Money change scam

Budapest-scam-money-changeMoney change scams are omnipresent (check also the Istanbul money change scam and the Jamaica money change scam), and in Budapest it’s a very sophisticated play. The scammers usually wait outside an official money change office, to approach tourists who have the intention to enter the office. They ask the tourist if he wants to change money, and offer him/her a much better rate than the one that’s advertised for the official money change office. Because of their excellent rate, the tourist is often encouraged to change more than he initially had planned.

However, what they pay for your Euros, Pounds or Dollars are not Hungarian Forints, but Belarusian Rubles instead, or a mix of both with the Forints on top. The bills of both currencies look very similar, especially to tourists who are unfamiliar with the money and who may not look twice at the notes. In order to distract the tourist some more, immediately after the hand-off, when the victim is about to check the notes before walking away, a second swindler asks him or her a question or says something in Hungarian. The distraction will enable the first scammer to get away unnoticed and will make sure the tourist doesn’t immediately check the received money again. They probably won’t find out they’ve been ripped off until they want to use the wrong notes to pay for something. Belarusian Rubles are worth about 50 times less than Hungarian Forints, so this scam can take a big dent out of your holiday cash.

Also read: Don’t change money with a stranger on the street!

Another known scam happens when a tourist refuses to change money on the streets is approached by two plainclothes” police officers. They accuse the tourist of changing money illegally and want to see their wallet to check this or to let the tourist proof that they don’t have any counterfeit money in their wallet. Of course, when you hand over your wallet, they’ll quickly and unnoticeably steal a few notes from it before handing it back. Never hand over your wallet to anyone and if they keep insisting or even become intimidating, simply tell them you want to handle the matter at the police office. The fake officers will then back off quickly. The real Hungarian police officers always wear uniforms, ID themselves and most of all: they don’t bother with simple things like money changes. Read more about fake cops in the Budapest fake police scam.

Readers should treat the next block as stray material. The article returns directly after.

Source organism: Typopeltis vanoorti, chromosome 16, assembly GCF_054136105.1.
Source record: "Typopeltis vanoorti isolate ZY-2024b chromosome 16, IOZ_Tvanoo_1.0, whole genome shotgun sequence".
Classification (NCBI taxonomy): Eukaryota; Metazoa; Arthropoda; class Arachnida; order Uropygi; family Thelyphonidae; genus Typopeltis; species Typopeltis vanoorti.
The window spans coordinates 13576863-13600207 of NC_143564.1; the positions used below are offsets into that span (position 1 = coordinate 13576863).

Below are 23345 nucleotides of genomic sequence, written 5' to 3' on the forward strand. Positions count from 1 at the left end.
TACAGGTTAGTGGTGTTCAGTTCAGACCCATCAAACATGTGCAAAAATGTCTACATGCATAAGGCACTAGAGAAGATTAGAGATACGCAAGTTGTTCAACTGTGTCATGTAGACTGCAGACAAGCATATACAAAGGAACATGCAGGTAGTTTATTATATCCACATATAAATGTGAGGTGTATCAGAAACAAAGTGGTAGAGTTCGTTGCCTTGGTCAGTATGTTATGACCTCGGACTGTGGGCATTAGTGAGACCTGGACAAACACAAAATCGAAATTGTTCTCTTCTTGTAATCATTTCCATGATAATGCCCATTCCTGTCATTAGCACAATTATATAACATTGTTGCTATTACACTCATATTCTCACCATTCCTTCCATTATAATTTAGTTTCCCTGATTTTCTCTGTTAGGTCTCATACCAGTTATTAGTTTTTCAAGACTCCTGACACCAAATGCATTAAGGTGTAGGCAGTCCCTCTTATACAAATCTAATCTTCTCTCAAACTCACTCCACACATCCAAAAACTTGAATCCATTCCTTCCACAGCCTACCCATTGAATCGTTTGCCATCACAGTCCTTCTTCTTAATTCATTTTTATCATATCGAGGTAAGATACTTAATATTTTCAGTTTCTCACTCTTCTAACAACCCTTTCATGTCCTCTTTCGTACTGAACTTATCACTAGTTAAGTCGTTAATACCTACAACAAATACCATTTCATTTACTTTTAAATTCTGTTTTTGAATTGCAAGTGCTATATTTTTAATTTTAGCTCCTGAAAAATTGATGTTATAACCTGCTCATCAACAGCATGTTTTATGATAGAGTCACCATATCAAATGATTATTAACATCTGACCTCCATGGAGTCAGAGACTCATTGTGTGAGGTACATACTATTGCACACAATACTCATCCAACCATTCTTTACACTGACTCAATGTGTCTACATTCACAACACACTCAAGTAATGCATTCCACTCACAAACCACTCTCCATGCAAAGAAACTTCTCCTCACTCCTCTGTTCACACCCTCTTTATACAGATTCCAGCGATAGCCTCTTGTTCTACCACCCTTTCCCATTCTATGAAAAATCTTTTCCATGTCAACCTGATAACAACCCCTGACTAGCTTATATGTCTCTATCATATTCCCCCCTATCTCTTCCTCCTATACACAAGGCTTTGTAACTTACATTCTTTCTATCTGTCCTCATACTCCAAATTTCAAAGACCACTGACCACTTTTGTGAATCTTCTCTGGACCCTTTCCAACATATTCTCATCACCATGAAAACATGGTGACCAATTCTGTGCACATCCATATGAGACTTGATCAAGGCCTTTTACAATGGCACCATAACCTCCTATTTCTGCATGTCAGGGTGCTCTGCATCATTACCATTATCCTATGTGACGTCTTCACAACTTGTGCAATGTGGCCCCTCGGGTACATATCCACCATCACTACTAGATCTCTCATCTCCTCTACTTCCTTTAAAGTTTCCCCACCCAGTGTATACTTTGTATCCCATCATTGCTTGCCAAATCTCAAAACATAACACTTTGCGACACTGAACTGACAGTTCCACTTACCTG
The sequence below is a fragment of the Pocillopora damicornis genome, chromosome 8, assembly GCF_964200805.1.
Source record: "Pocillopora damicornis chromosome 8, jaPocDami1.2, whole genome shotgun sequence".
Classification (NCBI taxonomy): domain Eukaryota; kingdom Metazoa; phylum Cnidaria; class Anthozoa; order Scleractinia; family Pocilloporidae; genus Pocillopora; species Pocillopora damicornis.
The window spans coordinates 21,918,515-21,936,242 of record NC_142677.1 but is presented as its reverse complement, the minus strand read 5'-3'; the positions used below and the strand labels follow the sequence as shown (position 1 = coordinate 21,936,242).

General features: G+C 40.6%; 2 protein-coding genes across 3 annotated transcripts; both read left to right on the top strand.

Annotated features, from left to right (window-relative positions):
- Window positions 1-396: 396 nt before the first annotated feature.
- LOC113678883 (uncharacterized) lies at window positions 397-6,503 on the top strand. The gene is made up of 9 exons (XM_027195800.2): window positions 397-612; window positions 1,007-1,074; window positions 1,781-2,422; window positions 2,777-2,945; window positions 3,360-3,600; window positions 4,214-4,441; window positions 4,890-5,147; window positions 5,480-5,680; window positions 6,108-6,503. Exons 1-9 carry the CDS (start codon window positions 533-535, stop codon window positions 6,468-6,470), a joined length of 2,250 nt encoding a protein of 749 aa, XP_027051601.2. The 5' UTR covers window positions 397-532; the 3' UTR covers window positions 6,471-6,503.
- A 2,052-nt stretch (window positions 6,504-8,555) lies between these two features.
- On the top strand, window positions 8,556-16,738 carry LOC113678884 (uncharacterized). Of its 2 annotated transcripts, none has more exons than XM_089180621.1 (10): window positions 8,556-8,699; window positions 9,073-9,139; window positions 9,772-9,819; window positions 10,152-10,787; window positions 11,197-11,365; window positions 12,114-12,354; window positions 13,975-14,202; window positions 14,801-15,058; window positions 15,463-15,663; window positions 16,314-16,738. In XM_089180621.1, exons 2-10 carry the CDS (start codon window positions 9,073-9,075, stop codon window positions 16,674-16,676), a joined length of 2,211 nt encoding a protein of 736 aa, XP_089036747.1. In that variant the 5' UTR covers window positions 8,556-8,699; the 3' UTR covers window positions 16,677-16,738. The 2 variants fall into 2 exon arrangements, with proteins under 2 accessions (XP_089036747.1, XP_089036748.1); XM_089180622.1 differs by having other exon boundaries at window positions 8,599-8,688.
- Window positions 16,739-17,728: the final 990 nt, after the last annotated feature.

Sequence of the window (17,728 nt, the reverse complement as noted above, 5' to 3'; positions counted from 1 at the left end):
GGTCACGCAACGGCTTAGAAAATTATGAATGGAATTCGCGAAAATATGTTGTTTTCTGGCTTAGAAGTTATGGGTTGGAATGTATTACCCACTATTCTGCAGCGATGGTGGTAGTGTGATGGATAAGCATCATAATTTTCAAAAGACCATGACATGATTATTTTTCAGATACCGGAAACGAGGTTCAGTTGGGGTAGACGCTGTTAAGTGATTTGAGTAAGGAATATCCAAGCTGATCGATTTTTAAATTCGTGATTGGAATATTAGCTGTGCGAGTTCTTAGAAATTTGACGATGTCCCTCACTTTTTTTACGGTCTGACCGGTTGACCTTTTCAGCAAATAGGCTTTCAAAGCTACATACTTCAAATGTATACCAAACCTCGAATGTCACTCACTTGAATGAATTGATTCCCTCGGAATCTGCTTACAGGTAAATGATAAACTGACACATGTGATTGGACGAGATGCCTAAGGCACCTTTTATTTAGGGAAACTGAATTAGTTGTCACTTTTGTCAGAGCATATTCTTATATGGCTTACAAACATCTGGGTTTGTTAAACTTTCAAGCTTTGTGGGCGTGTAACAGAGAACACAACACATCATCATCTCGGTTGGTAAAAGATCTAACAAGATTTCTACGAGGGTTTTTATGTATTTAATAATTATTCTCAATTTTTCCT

a money changer to go into the sea a little later approached blaming illegal to have changed. Them to him by two “plainclothes” They demand to see proof that he has not changed, and if that wallet is given back his wallet is the most money that it was gone. Advice: just refuse to give you, wallet and if they keep whining, say you want to handle the matter over to the police. The Hungarian police is in uniform and does not change things busy, so chances are that the men do not want them to a police station.

Never change money on the streets or from people who approach you with an attractive rate. If the exchange rate sounds too good to be true, it most likely is. Only change money at your hotel service desk or in an official money change office. And check the money before walking out the door.

Find experiences from real victims or post your own story in our Budapest and Hungary Tourist Scams Forum.

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